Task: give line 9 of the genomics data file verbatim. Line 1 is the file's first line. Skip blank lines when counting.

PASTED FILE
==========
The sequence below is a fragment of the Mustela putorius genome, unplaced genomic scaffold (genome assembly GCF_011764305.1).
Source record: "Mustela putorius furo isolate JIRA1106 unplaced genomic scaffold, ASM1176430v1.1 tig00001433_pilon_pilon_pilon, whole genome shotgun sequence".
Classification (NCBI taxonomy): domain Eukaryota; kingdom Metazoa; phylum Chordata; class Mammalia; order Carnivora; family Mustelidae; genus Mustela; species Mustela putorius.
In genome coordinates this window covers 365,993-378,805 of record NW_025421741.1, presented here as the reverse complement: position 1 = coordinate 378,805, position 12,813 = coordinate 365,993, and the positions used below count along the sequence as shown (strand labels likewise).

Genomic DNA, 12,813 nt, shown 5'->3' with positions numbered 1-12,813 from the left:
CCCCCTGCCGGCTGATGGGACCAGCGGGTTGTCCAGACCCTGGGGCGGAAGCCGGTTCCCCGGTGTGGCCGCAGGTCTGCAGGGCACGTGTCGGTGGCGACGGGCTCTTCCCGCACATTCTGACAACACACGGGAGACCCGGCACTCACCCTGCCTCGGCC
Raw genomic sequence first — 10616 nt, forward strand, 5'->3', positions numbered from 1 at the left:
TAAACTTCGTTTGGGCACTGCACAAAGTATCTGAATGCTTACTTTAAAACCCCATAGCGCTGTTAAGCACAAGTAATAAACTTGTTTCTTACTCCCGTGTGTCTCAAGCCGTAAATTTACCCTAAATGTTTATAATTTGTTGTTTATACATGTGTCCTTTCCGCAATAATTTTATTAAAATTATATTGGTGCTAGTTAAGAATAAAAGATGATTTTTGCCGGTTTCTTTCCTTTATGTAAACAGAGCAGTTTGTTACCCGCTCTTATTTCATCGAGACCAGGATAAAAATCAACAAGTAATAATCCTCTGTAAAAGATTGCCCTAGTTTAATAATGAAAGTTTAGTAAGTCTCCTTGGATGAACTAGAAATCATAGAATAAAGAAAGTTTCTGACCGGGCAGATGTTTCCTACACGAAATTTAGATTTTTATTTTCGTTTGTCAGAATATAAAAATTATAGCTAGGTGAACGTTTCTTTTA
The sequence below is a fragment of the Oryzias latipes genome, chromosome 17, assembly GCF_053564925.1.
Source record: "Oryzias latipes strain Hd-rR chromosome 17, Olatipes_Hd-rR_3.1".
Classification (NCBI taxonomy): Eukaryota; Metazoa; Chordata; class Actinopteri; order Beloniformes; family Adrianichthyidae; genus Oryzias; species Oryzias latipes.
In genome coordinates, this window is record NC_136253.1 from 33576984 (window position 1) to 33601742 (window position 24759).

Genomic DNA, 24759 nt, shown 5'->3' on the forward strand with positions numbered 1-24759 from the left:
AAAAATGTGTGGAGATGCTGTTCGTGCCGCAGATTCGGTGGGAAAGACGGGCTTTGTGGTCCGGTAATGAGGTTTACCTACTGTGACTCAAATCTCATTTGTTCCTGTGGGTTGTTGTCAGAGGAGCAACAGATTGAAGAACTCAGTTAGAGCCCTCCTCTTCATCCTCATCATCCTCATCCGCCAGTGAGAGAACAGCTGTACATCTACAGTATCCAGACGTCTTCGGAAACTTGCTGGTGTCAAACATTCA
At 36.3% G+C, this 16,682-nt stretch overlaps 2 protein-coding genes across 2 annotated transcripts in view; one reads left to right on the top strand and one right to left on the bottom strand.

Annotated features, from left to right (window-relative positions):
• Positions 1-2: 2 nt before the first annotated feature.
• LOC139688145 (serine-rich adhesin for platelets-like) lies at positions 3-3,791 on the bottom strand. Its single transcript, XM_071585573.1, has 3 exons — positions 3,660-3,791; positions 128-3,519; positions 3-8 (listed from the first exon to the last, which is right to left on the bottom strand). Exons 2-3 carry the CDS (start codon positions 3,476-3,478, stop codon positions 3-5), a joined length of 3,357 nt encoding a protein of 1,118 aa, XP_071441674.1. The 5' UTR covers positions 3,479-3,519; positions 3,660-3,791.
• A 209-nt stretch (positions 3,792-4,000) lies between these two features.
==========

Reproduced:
The sequence below is a fragment of the Oryzias latipes genome, chromosome 17, assembly GCF_053564925.1.